Roost use by bats in Espírito Santo, Brazil: comparison of a protected area, a rural landscape, and an urban landscape - PDF

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Roost use by bats in Espírito Santo, Brazil: comparison of a protected area, a rural landscape, and an urban landscape Poliana Mendes 1, Thiago Bernardi Vieira 1, Monik Oprea 1, Daniel Brito 2 and Albert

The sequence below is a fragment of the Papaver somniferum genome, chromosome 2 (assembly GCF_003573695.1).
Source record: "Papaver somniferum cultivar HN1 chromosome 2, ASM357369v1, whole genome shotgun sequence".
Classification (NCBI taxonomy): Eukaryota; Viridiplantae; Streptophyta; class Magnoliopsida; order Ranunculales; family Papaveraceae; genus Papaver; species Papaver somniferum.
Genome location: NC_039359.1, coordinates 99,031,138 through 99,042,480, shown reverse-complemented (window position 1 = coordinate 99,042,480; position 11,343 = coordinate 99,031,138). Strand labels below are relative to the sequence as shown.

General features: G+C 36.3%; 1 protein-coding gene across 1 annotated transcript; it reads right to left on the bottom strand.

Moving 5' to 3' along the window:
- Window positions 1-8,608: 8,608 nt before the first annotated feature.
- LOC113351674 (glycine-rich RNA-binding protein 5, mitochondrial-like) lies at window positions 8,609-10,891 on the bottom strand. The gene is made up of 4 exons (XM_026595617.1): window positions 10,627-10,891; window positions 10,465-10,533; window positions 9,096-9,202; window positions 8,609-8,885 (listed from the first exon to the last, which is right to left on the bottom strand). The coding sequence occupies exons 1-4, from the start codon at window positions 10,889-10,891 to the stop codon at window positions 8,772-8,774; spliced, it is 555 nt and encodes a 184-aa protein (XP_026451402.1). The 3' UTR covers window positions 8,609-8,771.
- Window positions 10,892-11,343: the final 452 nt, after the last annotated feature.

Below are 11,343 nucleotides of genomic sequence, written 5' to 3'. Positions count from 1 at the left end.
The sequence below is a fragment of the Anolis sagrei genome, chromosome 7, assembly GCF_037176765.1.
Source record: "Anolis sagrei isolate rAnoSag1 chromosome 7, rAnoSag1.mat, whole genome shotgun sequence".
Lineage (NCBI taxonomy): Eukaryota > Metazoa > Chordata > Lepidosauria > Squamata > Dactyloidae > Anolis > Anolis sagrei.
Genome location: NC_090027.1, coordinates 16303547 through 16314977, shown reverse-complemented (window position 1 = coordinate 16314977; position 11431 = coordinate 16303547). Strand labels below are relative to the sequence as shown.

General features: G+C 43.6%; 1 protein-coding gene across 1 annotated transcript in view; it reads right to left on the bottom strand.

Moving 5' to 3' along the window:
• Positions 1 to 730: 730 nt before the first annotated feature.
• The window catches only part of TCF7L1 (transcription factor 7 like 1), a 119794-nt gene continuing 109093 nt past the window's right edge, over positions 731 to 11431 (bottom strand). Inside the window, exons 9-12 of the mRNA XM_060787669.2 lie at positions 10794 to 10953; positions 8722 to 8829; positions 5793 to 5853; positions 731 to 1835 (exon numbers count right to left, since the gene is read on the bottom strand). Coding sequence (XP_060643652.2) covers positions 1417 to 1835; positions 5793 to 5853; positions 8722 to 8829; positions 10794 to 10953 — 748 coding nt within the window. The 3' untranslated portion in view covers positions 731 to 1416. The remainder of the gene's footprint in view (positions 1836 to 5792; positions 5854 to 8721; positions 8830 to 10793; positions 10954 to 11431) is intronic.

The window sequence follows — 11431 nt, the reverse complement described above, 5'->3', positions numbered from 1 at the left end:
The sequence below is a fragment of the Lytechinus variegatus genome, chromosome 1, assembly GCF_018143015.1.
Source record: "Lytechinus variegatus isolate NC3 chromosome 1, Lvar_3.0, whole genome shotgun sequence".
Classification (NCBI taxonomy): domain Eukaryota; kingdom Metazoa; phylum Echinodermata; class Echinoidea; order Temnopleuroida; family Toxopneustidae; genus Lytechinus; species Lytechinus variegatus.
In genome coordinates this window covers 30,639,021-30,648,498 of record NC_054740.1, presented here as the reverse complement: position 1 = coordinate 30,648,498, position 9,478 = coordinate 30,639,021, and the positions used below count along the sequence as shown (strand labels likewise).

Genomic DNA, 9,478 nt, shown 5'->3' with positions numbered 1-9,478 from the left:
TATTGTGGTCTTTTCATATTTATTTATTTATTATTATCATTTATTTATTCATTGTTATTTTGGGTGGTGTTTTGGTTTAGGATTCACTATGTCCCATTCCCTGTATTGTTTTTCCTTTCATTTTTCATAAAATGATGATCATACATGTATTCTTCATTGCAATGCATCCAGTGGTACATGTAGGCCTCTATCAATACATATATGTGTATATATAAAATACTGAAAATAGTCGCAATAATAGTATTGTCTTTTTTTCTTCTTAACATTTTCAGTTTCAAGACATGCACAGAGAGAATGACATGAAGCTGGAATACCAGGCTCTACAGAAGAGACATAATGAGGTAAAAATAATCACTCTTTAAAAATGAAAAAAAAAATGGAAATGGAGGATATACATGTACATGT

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Roost use by bats in Espírito Santo, Brazil: comparison of a protected area, a rural landscape, and an urban landscape Poliana Mendes 1, Thiago Bernardi Vieira 1, Monik Oprea 1, Daniel Brito 2 and Albert David Ditchfield 3 1 Programa de Pós-Graduação em Ecologia e Evolução - Instituto de Ciências Biológicas (Bloco ICB IV) da Universidade Federal de Goiás, Campus II/ UFG, Goiânia, Goiás, ; 2 Laboratório de Ecologia Aplicada e Conservação, Departamento de Biologia Geral, Instituto de Ciências Biológicas (Bloco ICB IV) da Universidade Federal de Goiás, Campus II/UFG, Goiânia, Goiás, Laboratório de Estudos de Quirópteros, Departamento de Ciências Biológicas, Universidade Federal do Espírito Santo, Avenida Marechal Campos 1468, Maruípe, Vitória, Espírito Santo, ES , Brasil. Received 29-IV-2011 Corrected 21-VII-2011 Accepted 5-VIII-2011 ABSTRACT Bats use a wide array of roosts that have several important roles for bats. The present study was conducted in three areas in the state of Espírito Santo, southeastern Brazil: a protected area, a rural landscape, and an urban landscape. In each area we actively searched for roosts, and when one was found we set mist-nets (from one to four, depending on roost size) close to the roost entrance. These mist-nets stayed open from three to six hours after sunset. We observed bats using several types of roosts: hollow trees, foliage, caves, rock crevices, buildings, abandoned houses, bridges, and rain pipes. We found a total of 12 roosts, four in each sampled area. To our knowledge we present the first record of Lonchorhina aurita using man-made roosts. Roosts are of paramount importance to the persistence of bat populations. Therefore, bat roost ecology will play a vital role in managing and conserving bat species. KEY WORDS Roost ecology, urban landscape, rural landscape, Atlantic Forest, Chiroptera. RESUMEN Los murciélagos utilizan una variedad de refugios, con funciones diferentes e importantes en la ecología del grupo. El conocimiento de estos refugios es importante en su gestión y conservación. Este estudio se realizó en tres localidades de Espíritu Santo, sudeste de Brasil: (1) Colina de Vargas (una zona protegida), (2) un paisaje rural, y (3) un paisaje urbano. En estas tres áreas se llevó a cabo la búsqueda activa de refugiospara instalar entre una y cuatro redes de niebla (dependiendo del tamaño del refugio) cerca de la entrada principal del refugio. Las redes se mantuvieron activas 3-6 horas después del atardecer. Se encontró un total de 12 refugios, cuatro en cada área, incluyendo: huecos de árboles, follaje, cuevas, grietas de las rocas, edificios, casas abandonadas, puentes y tuberías de aguas pluviales. Este es el primer registro de refugio natural de Lonchorhina aurita. PALABRAS CLAVE Ecología de refugios, paisaje urbano, paisaje rural, Atlántico, Chiroptera. Bats use a wide array of roosts, of both natural and human origin (Kunz & Lumsden 2003). Day roosts are generally used for protection against predators and weather, for resting, and for social interactions (Keeley & Tuttle 1999, Kunz 1982). Night roosts are generally used for feeding, between foraging periods (Keeley & Tuttle 1999). Roost ecology entails complex interactions among physiological, demographic, and behavioral responses and morphological adaptations (Kunz 1982, Kerth et al. 2001). Roost selection may be influenced by roost abundance and availability, predation risk, abundance and distribution of food resources, abiotic factors and social structure (Kunz 1982, Menzel et al. 2002, Moussy 2011). Approximately half of the bat species use plants as roosts (e.g. trunk hollows, foliage, etc.). Other species roost in caves, rock crevices, and human structures like tombs, mines, bridges and buildings. Some species also use cavities built by other animals (e.g. termite nests, ant mounds, old bird nests, etc.) (Kunz & Lumsden 2003). Bat-roost association may vary from opportunistic to obligatory. It is Cuadernos de Investigación UNED (ISSN: ) Vol. 3(2), Diciembre, difficult to formulate generalizations regarding roost selection because environmental and evolutionary selective pressures are different for each species (Kunz 1982). For example, factors affecting bats that roost in caves may be rather distinct from those affecting bats roosting in foliage. More protected roosts, like caves, have the advantages of a longer temporal existence, higher microclimatic stability, lower risk of predation, and protection against the weather (Kunz 1982). These characteristics maintain bats closest to their thermoneutral zone, the temperature in which bats spend minimum energy on thermoregulation (Neuweiler 2000). External roosts (e.g. foliage) are more abundant and more easily found, but have shorter temporal existence and are more susceptible to weather conditions (Kunz 1982, Rodriguez-Herrera et al. 2008). Bats that differ in physiology and ecology use roosts in different ways (Silva 1979). For example, in Mexican caves, bats of the family Vespertilionidae use colder caves (1,6 to 29,8ºC), while Emballonuridae, Mormoopidae, Phyllostomidae, and Natalidae use warmer caves (14,5 to 37,5ºC) (Ávila-Flores & Mendellín 2004). There still is an astounding lack of knowledge on roost ecology for a large number of bat species (Fenton et al. 2000). The goal of this study was to report data on roost use by bats, in three localities of state of Espírito Santo, southeastern Brazil. A total of 63 species of bats are recorded in the state of Espírito Santo (Mendes et al. 2010). However, the state s bat fauna is far from being well-known, because Espírito Santo is the least sampled state in southeastern Brazil (Bergallo et al. 2003). Until now, there are only two studies on bat roost ecology in the state, focusing on Vampyressa pusilla and Rhinophylla pumilio (Zortéa 1995, Zortéa & Brito 2000). METHODOLOGY The study was conduted in the state of Espírito Santo, southeastern Brazil. Three areas with different landscapes were sampled: (1) Área de Relevante Interesse Ecológico Morro da Vargem (ARIE Morro da Vargem), a private protected area (19º53 28 S and 40º22 43 W); (2) a rural area in the municipality of Alfredo Chaves (20º38 09 S and 40º44 57 W); and (3) a urban area in the city of Vitória (20º19 19 S and 40º20 17 W) (Fig. 1). The Área de Relevante Interesse Ecológico Morro da Vargem is a 120ha private protected area, comprising Atlantic Forest remnants in different successional seres. In the municipality of Alfredo Chaves, we sampled a rural landscape characterized by Atlantic Forest fragments embedded into an agricultural matrix, mainly plantations of coffee (Coffea arabica Linnaeu) and banana (Musa paradisiaca Linnaeus). We also conducted samplings, in the FIG. 1. Location of areas surveyed for bat roosts observed in the state of Espírito Santo, Brazil, August 2006 to July urban landscape of Vitoria, composed by urban parks embedded in an urban matrix. We searched for natural (e.g. caves, trees) and manmade (e.g. buildings) bat roosts in each of these areas. Whenever a roost was found, we tried to capture bats using mist-nets positioned in, or close to, the entrance of the roost. We used between one and four mist-nets (9x2,5m), depending on roost size and number of entrances. Mistnets were opened at sunset and stayed open for six hours. Roosts searches were conducted in the same dates as mistnetting. In the Área de Relevante Interesse Ecológico Morro da Vargem, we conducted a total of two nights of capture per month, between August 2006 and July 2007, totaling 24 nights of sampling effort. In the municipality of Alfredo Chaves, we also conducted a total of two nights of capture per month, between September 2006 and July 2007, totaling 24 nights of sampling effort. In the urban landscape of Vitória, we conducted we conducted monthly samplings, comprising three days each, from September 2006 to July 2007, for a total of 30 nights 196 Research Journal of the Costa Rican Distance Education University (ISSN: ) Vol. 3(2), December, 2011 We identified all captured bats using several available identification keys (e. g. Vizotto & Taddei 1973, Gregorin & Taddei 2002, Gardner 2007). Each captured individual was marked, using a coded collar, adapted from the technique proposed by Esbérard & Daemon (1999). Voucher specimens were temporarily deposited at the Laboratory of Chiroptera Studies at the Federal University of Espírito Santo (Laboratório de Estudos de Quirópteros da Universidade Federal do Espírito Santo; LABEQ-UFES), and will later be sent to the Museu de Biologia Professor Mello Leitão, in Santa Teresa, Espírito Santo. RESULTS We found a total of twelve roosts, seven natural (e.g. trees, caves, rock crevices) and five manmade (bridges, buildings, rain pipes) (Table 1). At the Área de Relevante Interesse Ecológico Morro da Vargem we found three types of roosts: (1) a cave where we captured 25 individuals of Carollia perspicillata (Fig. 2), eight individuals of Anoura caudifer, two individuals of Lonchorhina aurita and one individual each of Diphylla ecaudata, Tonatia bidens and Trachops cirrhosus; (2) two rain pipes (1,5m diameter), in one we captured L. aurita (27 individuals), T. cirrhosus (7 individuals) and Desmodus rotundus (2 individuals) and in the other we observed 20 individuals of D. rotundus; and (3) a building, where bats were observed roosting under a wooden roof, and we captured 65 Molossus molossus. In the rural landscape in the municipality of Alfredo Chaves we found four kinds of roosts: (1) a cave ( S and W) located in an area of pasturelands and banana plantations, and where we observed 20 individuals of C. perspicillata; (2) a bridge over the Joeba river in the road ES 146 ( ,00 S and ,00 W), where we observed separate colonies of C. perspicillata and Rhynchonycteris naso and we captured one individual of each species (Fig. 2); (3) a hollow in a Ficus sp. tree located in a pastureland ( S and ,00 W), where we observed at least eight individuals (and captured four) Phyllostomus hastatus roosting in the upper portion of the cavity and some Molossus rufus, roosting below (31 individuals were captured). All captured individuals (both P. hastatus and M. rufus) presented a reddish tone in their fur, similar to the wood coloration in the interior of the hollow; and (4) an abandoned house ( ,00 S and ,00 W) where we observed a colony of C. perspicillata (and captured four individuals). In the urban landscape of Vitória we found two types of roosts: (1) palm tree leaves and (2) rock crevices. We found two roosts in palm tree leaves within the Federal University of Espírito Santos campus (20º16 33 S and 40º18 15 W). We observed nine individuals of Artibeus lituratus roosting Protected Area Area Roost Species Rural Landscape Urban Landscape TABLE 1 List of bat species found in each roost in all three areas. Cave (4 mist nets/ two nights) Rain pipe 1 (2 mist nets/ 2 nights) Carollia perspicillata (25), Anoura caudifer (8), Diphylla ecaudata (1), Lonchorhina aurita (2), Trachops cirrhosus (1) and Tonatia bidens (1) Lonchorhina aurita (27), Trachops cirrhosus(7) and Desmodus rotundus (2) Rain pipe 2 (visualization) Desmodus rotundus (20) Building (1 mist net/ 1 night) Molossus molossus (65) Cave (visualization) Carollia perspicillata (20) Hollow tree (4 mist nets/ 1 night) Molossus rufus (31) and Phyllostomus hastatus (8) Bridge (4 mist nets/ 1 night) Rhynchonycteris naso (1) and Carollia perspicillata (1) Abandoned house (4 mist nets/ 1 night) Carollia perspicillata (4) Palm foliage 1 (visualization) Artibeus lituratus (9) Palm foliage 2 (visualization) Platyrrhinus lineatus (5) Rock crevice 1 (1 mist net/ 1 night) Peropteryx macrotis (1) Rock crevice 2 (1 mist net/ 1 night) Nyctinomops laticaudatus (5) Cuadernos de Investigación UNED (ISSN: ) Vol. 3(2), Diciembre, FIG. 2. Examples roosts of (A) Artibeus lituratus roosting in coconut palm leaves, within an urban area, Vitória (Photo: Monik Oprea); (B) Carollia perspicillata in a small cave in the Área de Relevante Interesse Ecológico Morro da Vargem, Ibiraçu (Photo: Poliana Mendes); (C) Rhynchonycteris naso (Photo: Cristiano Pordeus Garrido) and (D) Carollia perspicillata roosting under a bridge over the Joeba river on road ES 146, Alfredo Chave (Photo: Thiago Bernardi Vieira). See this photograph in full color in the digital version (www.uned.ac.cr/investigacio/publicaciones/cuaderno1/). in the leaves of a coconut palm tree (Cocos nucifera) (Fig. 2) and five individuals of Platyrrhinus lineatus roosting in the leaves of a Chinese fan palm (Livistona chinensis). We also found two roosts in rock crevices within Pedra da Cebola Municipal Park (20º16 39 S and 40º17 45 W), a small urban park in Vitória ( m 2 ). In the first rock crevice we captured one individual of Peropteryx macrotis and in the other we captured five individuals of Nyctinomops laticaudatus. DISCUSSION Natural internal roosts C. perspicillata is cited to be among the most abundant bat species to roost in caves in Brazil (Trajano 1995), and our results seem to corroborate this because we observed C. perspicillata roosting in caves both in the protected area and in the rural landscape. All of the species captured or observed roosting in caves in this study had already been reported to use this kind of roost: A. caudifer (Esbérard et al. 2005), C. perspicillata (Cloutier & Tomas 1992, Esbérard et al. 2005), D. ecaudata (Greenhall et al. 1984, Esbérard et al. 2005), L. aurita (Lassieur & Wilson 1989, Esbérard et al. 2005), T. bidens (Esbérard & Bergallo 2004, Esbérard et al. 2005), T. cirrhosus (Cramer et al. 2001, Esbérard et al. 2005). C. perspicillata and A. caudifer have already been recorded to share the same roost (Esbérard et al. 2005). In the cave located in the protected area we observed only C. perspicillata and A. caudifer sharing the roost during the day, whereas other species also roosted in the cave during the night. N. laticaudatus and P. macrotis are known to roost in rock crevices (Yee 2000, Ávila-Flores et al. 2002, Fabian 198 Research Journal of the Costa Rican Distance Education University (ISSN: ) Vol. 3(2), December, 2011 & Gregorin 2007, Peracchi & Nogueira 2007), as we observed in the Pedra da Cebola Municipal Park in the urban landscape of Vitória. Bats of the family Molossidae are known to roost in tree hollows (Taddei et al. 1976), and we found M. rufus sharing a tree hollow roost with P. hastatus. We observed that M. rufus individuals stayed hidden in wooden crevasses within the hollow, maybe as a protection against opportunistic predation by P. hastatus from the colony above, because P. hastatus is known to predate other bats (Santos et al. 2003, Oprea et al. 2006). Natural external roosts A. lituratus and P. lineatus seem quite tolerant of habitat fragmentation and urbanization (Barros et al. 2006), and are commonly found in urban zones in Brazil (Oprea 2007, Zortéa 2007). They usually roost in the canopy of palm trees, under the leaves (Zortéa 2007), as we observed. Manmade roosts C. perspicillata is known to roost in a wide variety of manmade structures, including rain pipes, sewer systems and buildings (Ortêncio-Filho et al. 2007). We observed it roosting in a dark corner of a bridge in a rural area (Fig. 2). R. naso is usually found in well-illuminated roosts over water, on bridges, cave entrances, tree trunks, and rocks (Plumpton & Jones 1992, Nogueira & Pol 1998, Peracchi & Nogueira 2007) (Fig. 2). Our results are similar. M. molossus is commonly found inhabiting buildings and beneath the roofs of houses (Fabian & Gregorin 2007), as per our observations. T. cirrhosus and D. rotundus are already well known to roost in rain pipes (Cramer et al. 2001, Aguiar 2007). Though L. aurita is usually found in forests (Handley Jr. 1976, Portfors et al. 2000), it has already been observed in agricultural landscapes (Handley Jr. 1976). L. aurita is not frequently recorded in surveys and higher capture rates are generally associated with sampling in caves (Lasseiur & Wilson 1989, Esbérard et al. 2005, Nogueira et al. 2007). To our knowledge, our capture of this species is the first published record of it in a manmade roost. The three species (T. cirrhosus, L. aurita and D. rotundus) have already been observed sharing the same roost in a cave (Cramer et al. 2001). General Aspects We only found foliage roosts in the urban area. This may be because urban area trees are easier to search than those in forests. The same reasoning may apply for hollows in trees in the rural area, where the clearing of land into plantations and pastures makes such roosts easier to find. Also, bats are restricted to roost fewer options. The higher availability and reduced ease of discovery probably make this kind of roost more difficult for observers to find in forests, providing a possible explanation for us not finding such roosts in the protected area. To our knowledge we present the first record of Lonchorhina aurita using man-made roosts. Natural history information on roost use is important basic data not only to refine ecological knowledge, but also to devise more effective conservation planning for bats. Roosts are important resources for bats, especially in regions that have experienced significant human pressure. Roosts are of paramount importance to the persistence of bat communities. Knowledge of bat roost ecology will play a vital role in managing and conserving bats. Different bat species often exhibit unique roost preferences and some may require several roosts for different purposes. The maintenance of a wide diversity of roost types in a landscape is a cornerstone to successful conservation of bat diversity. ACKNOWLEDGMENTS We thank Silvia Ramira Lopes Pinto and Merlin D. Tuttle for providing helpfull comments in the first version of the manuscript. We also thank Instituto Brasileiro do Meio Ambiente e dos Recursos Naturais Renováveis (IBAMA) for the fieldwork licenses, the administration of Mosteiro Zen Morro da Vargem park, Valdir Cetto and family for the permission to work on their property, and all collegues that helped in fieldwork. Poliana Mendes thanks UFES/PETRO- BRÁS for the PIBIC scholarship. REFERENCES Aguiar, L.M.S Subfamília Desmodontinae, p , In N. Reis, A. Peracchi, E.A. Pedro & I.P. Lima (eds.). Morcegos do Brasil. Universidade Federal de Londrina, Londrina, Paraná, Brazil. Ávila-Flores, R., J.J. Flores-Martínez, & J. Ortega Nyctinomops laticaudatus. Mammalian species 697: 1-6 Ávila-Flores, R. & R.A. Medellín Ecological, taxonomic, and physiological correlates of cave use by Mexican bats. Journal of Mammalogy 85: Barros, R.S.M., E.L. Bisaggio & R.C. Borges Morcegos (Mammalia, Chiroptera) em fragmentos florestais urbanos no município de Juiz de Fora, Minas Gerais, Sudeste do Brasil. Biota Neotropica 6: 1-6 Bergallo, H.D., C.E.L. Esbérard, M.A.R. Mello, V. Lins, R. Mangolin, G.G.S. Melo & M. Baptista Bat Species Richness in Cuadernos de Investigación UNED (ISSN: ) Vol. 3(2), Diciembre, Atlantic Forest: What Is the Minimum Sampling Effort? Biotropica 35: Cloutier, D. & C.H. Tomas Carollia perspicillata. Mammalian species 417: 1-9 Cramer, M.J., M.R. Willig & C. Jones Trachops cirrhosus. Mammalian species 656: 1-6 Esbérard, C.E.L. & H.G. Bergallo Aspectos sobre a biologia de Tonatia bidens (Spix) no estado do Rio de Janeiro, sudeste do Brasil (Mammalia, Chiroptera, Phyllostomidae). Revista Brasileira de Zoologia 21: Esbérard, C.E.L. & C. Daemon Um novo método para marcação de morcegos. Chiroptera Neotropical 5: Esbérard, C.E.L., J.A. Motta & C. Perigo Morcegos cavernícolas da Área de Proteção Ambiental (APA) Nascentes do Rio Vermelho, Goiás. Revista Brasileira Zoociências 7: Fabian, M.E. & R. Gregorin Família Molossidae, p In N. Reis, A. Peracchi, E.A. Pedro & I.P. Lima (ed